The following table shows how to emulate well-known sinusoidal motion laws with more general motion laws in OPTIMUS MOTUS, each without straight line insertion and without inflection point parameters:

No. 3, Cycloidal Motion / Inclined Sine:

Emulatable with motion law 9: p1 = p2 = p4 = p5 = 0.25, p3 = 0.

Emulatable with motion law 24: c1 = c2 = 0.25, c3 = c4 = 0.5, c5 = c6 = 0.75

Emulatable with motion law 46: c1 = c2 = 0.25, c3 = c4 = 0.5, c5 = c6 = 0.75, Type1 = Type2 = Type3 = Type4 = 2

No. 5, Modified Trapezoidal:

Emulatable with motion law 24: c1 = 0.125, c2 = 0.375, c3 = c4 = 0.5, c5 = 0.625, c6 = 0.875

Emulatable with motion law 46: c1 = 0.125, c2 = 0.375, c3 = c4 = 0.5, c5 = 0.625, c6 = 0.875, Type1 = Type2 = Type3 = Type4 = 2

No. 6, Modified Sine:

Emulatable with motion law 9: p1 = 0.125, p2 = 0.375, p3 = 0, p4 = 0.375, p5 = 0.125

Emulatable with motion law 24: c1 = c2 = 0.125, c3 = c4 = 0.5, c5 = c6 = 0.875

Emulatable with motion law 46: c1 = c2 = 0.125, c3 = c4 = 0.5, c5 = c6 = 0.875, Type1 = Type2 = Type3 = Type4 = 2

No. 7, Simple Sine:

Emulatable with motion law 9: p1 = 0, p2 = 0.5, p3 = 0, p4 = 0.5, p5 = 0

Emulatable with motion law 24: c1 = c2 = 0, c3 = c4 = 0.5, c5 = c6 = 1

Emulatable with motion law 46: c1 = c2 = 0, c3 = c4 = 0.5, c5 = c6 = 1, Type1 = Type2 = Type3 = Type4 = 2

No. 12, Squared Parabola:

Emulatable with motion law 24: c1 = 0, c2 = c3 = c4 = c5 = 0.5, c6 = 1

Emulatable with motion law 46: c1 = 0, c2 = c3 = c4 = c5 = 0.5, c6 = 1, Type1 = Type2 = Type3 = Type4 = 1

No. 23, Acceleration Polygon Type A:

Emulatable with motion law 46: c1 = 0.05, c2 = 0.25, c3 = c4 = 0.5, c5 = 0.75, c6 = 0.95, Type1 = Type2 = Type3 = Type4 = 1

Shares of straight line with motion law number 9:

p3 = (straight line insertion in% time component) / 100

The parameters p1, p2, p4 and p5 from the motion law without straight line insertion according to the above table are multiplied by the factor (1-p3).

Shares of straight line with the motion laws numbers 24, 25, 43, 44 and 46:

Ci* = parameters from the motion law without straight line insertion according to the table above

Ci = parameters from the motion law with straight line insertion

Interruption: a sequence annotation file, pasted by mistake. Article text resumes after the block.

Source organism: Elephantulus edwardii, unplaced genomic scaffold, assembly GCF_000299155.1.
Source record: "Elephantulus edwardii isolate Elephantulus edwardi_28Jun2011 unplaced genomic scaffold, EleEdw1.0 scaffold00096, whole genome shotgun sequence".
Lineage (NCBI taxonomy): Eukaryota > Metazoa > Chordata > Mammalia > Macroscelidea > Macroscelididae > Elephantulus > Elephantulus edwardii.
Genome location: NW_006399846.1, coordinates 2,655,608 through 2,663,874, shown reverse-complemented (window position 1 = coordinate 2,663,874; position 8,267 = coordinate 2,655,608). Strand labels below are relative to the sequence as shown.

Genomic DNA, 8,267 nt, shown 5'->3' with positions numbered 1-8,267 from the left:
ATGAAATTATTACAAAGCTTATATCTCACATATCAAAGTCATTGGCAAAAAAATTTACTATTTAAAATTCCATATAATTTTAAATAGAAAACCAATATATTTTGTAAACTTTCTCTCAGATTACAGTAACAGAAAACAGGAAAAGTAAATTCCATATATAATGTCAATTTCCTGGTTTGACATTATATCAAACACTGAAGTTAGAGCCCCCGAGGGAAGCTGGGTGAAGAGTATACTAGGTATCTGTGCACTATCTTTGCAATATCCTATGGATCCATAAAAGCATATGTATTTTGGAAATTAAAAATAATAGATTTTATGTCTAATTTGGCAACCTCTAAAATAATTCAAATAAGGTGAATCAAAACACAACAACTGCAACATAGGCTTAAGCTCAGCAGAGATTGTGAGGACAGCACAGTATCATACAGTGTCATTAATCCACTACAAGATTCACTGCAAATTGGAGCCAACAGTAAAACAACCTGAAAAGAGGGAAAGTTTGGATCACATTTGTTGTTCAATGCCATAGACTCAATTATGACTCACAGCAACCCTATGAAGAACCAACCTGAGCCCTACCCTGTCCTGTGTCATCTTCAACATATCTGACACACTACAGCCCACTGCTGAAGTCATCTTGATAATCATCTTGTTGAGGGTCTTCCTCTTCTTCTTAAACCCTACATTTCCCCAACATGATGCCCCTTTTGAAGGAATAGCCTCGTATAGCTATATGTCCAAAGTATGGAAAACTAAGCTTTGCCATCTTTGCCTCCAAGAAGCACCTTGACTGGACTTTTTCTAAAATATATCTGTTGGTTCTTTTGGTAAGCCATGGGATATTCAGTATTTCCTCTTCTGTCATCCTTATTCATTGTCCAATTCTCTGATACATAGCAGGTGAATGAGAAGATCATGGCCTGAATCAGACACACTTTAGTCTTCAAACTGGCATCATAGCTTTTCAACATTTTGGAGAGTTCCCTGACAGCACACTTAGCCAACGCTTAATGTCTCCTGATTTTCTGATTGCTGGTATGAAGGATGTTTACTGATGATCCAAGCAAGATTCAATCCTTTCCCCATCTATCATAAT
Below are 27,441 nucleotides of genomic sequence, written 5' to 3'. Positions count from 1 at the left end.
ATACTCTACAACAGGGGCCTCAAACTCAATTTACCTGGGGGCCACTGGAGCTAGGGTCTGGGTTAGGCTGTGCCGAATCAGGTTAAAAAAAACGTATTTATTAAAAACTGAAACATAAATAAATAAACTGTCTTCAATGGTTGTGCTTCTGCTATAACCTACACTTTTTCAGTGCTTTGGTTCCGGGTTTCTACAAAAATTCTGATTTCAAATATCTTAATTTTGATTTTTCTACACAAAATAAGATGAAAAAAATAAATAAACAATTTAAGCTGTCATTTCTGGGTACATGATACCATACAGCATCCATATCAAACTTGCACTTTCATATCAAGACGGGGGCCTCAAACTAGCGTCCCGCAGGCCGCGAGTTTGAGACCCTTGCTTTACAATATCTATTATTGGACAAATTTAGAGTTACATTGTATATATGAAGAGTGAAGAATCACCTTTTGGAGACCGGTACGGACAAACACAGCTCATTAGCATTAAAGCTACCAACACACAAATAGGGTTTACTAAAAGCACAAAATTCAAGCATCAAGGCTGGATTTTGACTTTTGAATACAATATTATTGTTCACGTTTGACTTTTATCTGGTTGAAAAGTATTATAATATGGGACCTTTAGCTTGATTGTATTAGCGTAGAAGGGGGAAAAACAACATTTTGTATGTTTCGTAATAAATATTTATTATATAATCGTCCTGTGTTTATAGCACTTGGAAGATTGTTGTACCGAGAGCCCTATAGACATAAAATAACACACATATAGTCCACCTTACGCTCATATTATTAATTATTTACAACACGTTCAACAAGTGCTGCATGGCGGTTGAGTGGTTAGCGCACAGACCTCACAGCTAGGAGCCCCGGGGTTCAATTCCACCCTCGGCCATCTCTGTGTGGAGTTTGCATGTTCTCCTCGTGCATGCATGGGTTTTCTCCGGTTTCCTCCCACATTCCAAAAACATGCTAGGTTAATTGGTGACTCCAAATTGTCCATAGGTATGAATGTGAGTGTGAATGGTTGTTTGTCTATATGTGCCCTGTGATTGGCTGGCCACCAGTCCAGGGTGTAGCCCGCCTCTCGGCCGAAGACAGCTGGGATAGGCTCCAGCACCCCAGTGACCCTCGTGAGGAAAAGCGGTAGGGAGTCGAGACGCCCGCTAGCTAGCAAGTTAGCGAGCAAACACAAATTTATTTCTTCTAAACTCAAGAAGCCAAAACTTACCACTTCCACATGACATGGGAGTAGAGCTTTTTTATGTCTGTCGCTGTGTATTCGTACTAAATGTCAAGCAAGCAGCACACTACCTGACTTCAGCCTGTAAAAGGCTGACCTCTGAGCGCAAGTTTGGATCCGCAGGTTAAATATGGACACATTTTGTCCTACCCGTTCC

g = c4 - c3 = (straight line insertion in percent time component) / 100

c1 = c1* (1 - g)
c2 = c2*
(1 - g)
c3 = c3*
(1 - g)
c4 = 1 - (1 - c4*)
(1 - g)
c5 = 1 - (1 - c5*)
(1 - g)
c6 = 1 - (1 - c6*)
(1 - g)

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## scca Motion Laws

(Service for users of the software OPTIMUS MOTUS)

Outside the OPTIMUS MOTUS software, the term "scca motion law" is used for a particular family of sine combinations.

Such motion laws can be reproduced in OPTIMUS MOTUS with motion law number 24 (Modified Harmonic Combination Type A).

SCCA motion laws are described by four parameters a, b, c, d with

a + b + c + d = 1

Of these, only three parameters must be given, as the fourth results from the above equation.

Motion law 24 (Modified Harmonic Combination Type A in OPTIMUS MOTUS) uses instead the normalized time parameters c1, c2, c3, c4, c5, c6.

The values of these parameters ci can be calculated from the scca parameters as follows:

c1 = a / 2
c2 = c1 + b / 2 = a / 2 + b / 2
c3 = c2 + c / 2 = a / 2 + b / 2 + c / 2
c4 = c3 + d = 1 - a / 2 - b / 2 - c / 2
c5 = c4 + c / 2 = 1 - a / 2 - b / 2
c6 = c5 + b / 2 = 1 - a / 2

With an asymmetry factor e (= inflection point parameter lambda), the symmetric motion law can be subsequently modified.

The symmetric motion law is characterized by e = lambda = 0.5.

Depending on e, the parameters c1..c6 of the symmetric motion law (lambda = e = 0.5) change as follows for the unbalanced motion law:

c1e = c1 · 2 · e

c2e = c2 · 2 · e

c3e = c3 · 2 · e

c4e = 1 – (1 – c4) · 2 · (1 – e)

c5e = 1 – (1 – c5) · 2 · (1 – e)

c6e = 1 – (1 – c6) · 2 · (1 – e)

Examples:

MS (Modified Sine):

a = 0.25, b = 0, c = 0.75 results in c1 = c2 = 0.125, c3 = c4 = 0.5, c5 = c6 = 0.875

MSC 15 (Modified Sine with 15% straight line insert):

a = 0.2125, b = 0, c = 0.6375 results in c1 = c2 = 0.10625, c3 = 0.425, c4 = 0.575, c5 = c6 = 0.89375

MSC 20 (Modified Sine with 20% straight line insert):

a = 0.2, b = 0, c = 0.6 results in c1 = c2 = 0.1, c3 = 0.4, c4 = 0.6, c5 = c6 = 0.9

MSC 25 (Modified Sine with 25% straight line insert):

a = 0.1875, b = 0, c = 0.5625 results in c1 = c2 = 0.09375, c3 = 0.375, c4 = 0.625, c5 = c6 = 0.90625

MSC 33 (Modified Sine with 33% straight line insert):

a = 0.1666, b = 0, c = 0.5 results in c1 = c2 = 0.08333, c3 = 0.33333, c4 = 0.66667, c5 = c6 = 0.91667

MSC 50 (Modified Sine with 50% straight line insert):

a = 0.125, b = 0, c = 0.375 results in c1 = c2 = 0.0625, c3 = 0.25, c4 = 0.75, c5 = c6 = 0.9375

MSC 66 (Modified Sine with 66% straight line insert):

a = 0.08333, b = 0, c = 0.25 results in c1 = c2 = 0.04167, c3 = 0.16667, c4 = 0.83333, c5 = c6 = 0.95833

MT (Modified Trapezoidal):

a = 0.25, b = 0.5, c = 0.25 results in c1 = 0.125, c2 = 0.375, c3 = c4 = 0.5, c5 = 0.625, c6 = 0.875

MTC 50 (Modified Trapezoidal with 50% straight line insert):

a = 0.125, b = 0.25, c = 0.125 results in c1 = 0.0625, c2 = 0.1875, c3 = 0.25, c4 = 0.75, c5 = 0.8125, c6 = 0.9375

SH (Simple Sine):

a = 0, b = 0, c = 1 results in c1 = c2 = 0, c3 = c4 = 0.5, c5 = c6 = 1

CYC (Cycloidal Motion / Inclined Sine):

a = 0.5, b = 0, c = 0.5 results in c1 = c2 = 0.25, c3 = c4 = 0.5, c5 = c6 = 0.75

PAR (Square Parabola):

a = 0, b = 1, c = 0 results in c1 = 0, c2 = c3 = c4 = c5 = 0.5, c6 = 1